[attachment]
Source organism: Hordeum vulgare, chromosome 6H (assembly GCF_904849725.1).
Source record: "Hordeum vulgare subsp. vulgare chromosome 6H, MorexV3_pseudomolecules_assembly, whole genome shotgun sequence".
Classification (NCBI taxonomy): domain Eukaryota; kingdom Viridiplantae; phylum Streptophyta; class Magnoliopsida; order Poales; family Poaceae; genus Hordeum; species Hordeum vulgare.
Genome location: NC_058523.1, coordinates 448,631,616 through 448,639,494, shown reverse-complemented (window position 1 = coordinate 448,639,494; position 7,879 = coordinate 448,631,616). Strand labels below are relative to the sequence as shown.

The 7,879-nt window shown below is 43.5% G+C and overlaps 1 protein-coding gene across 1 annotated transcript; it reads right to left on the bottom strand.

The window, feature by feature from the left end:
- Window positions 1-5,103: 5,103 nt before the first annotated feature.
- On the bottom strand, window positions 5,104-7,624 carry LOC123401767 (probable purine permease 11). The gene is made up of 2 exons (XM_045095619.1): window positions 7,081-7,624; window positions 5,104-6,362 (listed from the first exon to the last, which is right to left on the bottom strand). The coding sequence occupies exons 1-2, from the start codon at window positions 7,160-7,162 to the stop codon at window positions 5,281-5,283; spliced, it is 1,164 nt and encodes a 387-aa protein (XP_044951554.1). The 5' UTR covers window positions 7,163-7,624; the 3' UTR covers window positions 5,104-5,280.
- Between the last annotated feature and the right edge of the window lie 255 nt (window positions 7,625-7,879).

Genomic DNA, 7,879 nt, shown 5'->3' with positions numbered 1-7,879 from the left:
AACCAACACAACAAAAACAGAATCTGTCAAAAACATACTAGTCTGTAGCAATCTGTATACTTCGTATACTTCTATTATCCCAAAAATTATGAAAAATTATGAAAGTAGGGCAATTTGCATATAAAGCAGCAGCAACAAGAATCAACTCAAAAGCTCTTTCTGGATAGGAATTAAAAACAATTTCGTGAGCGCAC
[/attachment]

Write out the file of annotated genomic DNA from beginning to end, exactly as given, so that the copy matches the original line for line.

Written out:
Source organism: Hordeum vulgare, chromosome 6H (assembly GCF_904849725.1).
Source record: "Hordeum vulgare subsp. vulgare chromosome 6H, MorexV3_pseudomolecules_assembly, whole genome shotgun sequence".
Classification (NCBI taxonomy): domain Eukaryota; kingdom Viridiplantae; phylum Streptophyta; class Magnoliopsida; order Poales; family Poaceae; genus Hordeum; species Hordeum vulgare.
Genome location: NC_058523.1, coordinates 448,631,616 through 448,639,494, shown reverse-complemented (window position 1 = coordinate 448,639,494; position 7,879 = coordinate 448,631,616). Strand labels below are relative to the sequence as shown.

The 7,879-nt window shown below is 43.5% G+C and overlaps 1 protein-coding gene across 1 annotated transcript; it reads right to left on the bottom strand.

The window, feature by feature from the left end:
- Window positions 1-5,103: 5,103 nt before the first annotated feature.
- On the bottom strand, window positions 5,104-7,624 carry LOC123401767 (probable purine permease 11). The gene is made up of 2 exons (XM_045095619.1): window positions 7,081-7,624; window positions 5,104-6,362 (listed from the first exon to the last, which is right to left on the bottom strand). The coding sequence occupies exons 1-2, from the start codon at window positions 7,160-7,162 to the stop codon at window positions 5,281-5,283; spliced, it is 1,164 nt and encodes a 387-aa protein (XP_044951554.1). The 5' UTR covers window positions 7,163-7,624; the 3' UTR covers window positions 5,104-5,280.
- Between the last annotated feature and the right edge of the window lie 255 nt (window positions 7,625-7,879).

Genomic DNA, 7,879 nt, shown 5'->3' with positions numbered 1-7,879 from the left:
AACCAACACAACAAAAACAGAATCTGTCAAAAACATACTAGTCTGTAGCAATCTGTATACTTCGTATACTTCTATTATCCCAAAAATTATGAAAAATTATGAAAGTAGGGCAATTTGCATATAAAGCAGCAGCAACAAGAATCAACTCAAAAGCTCTTTCTGGATAGGAATTAAAAACAATTTCGTGAGCGCAC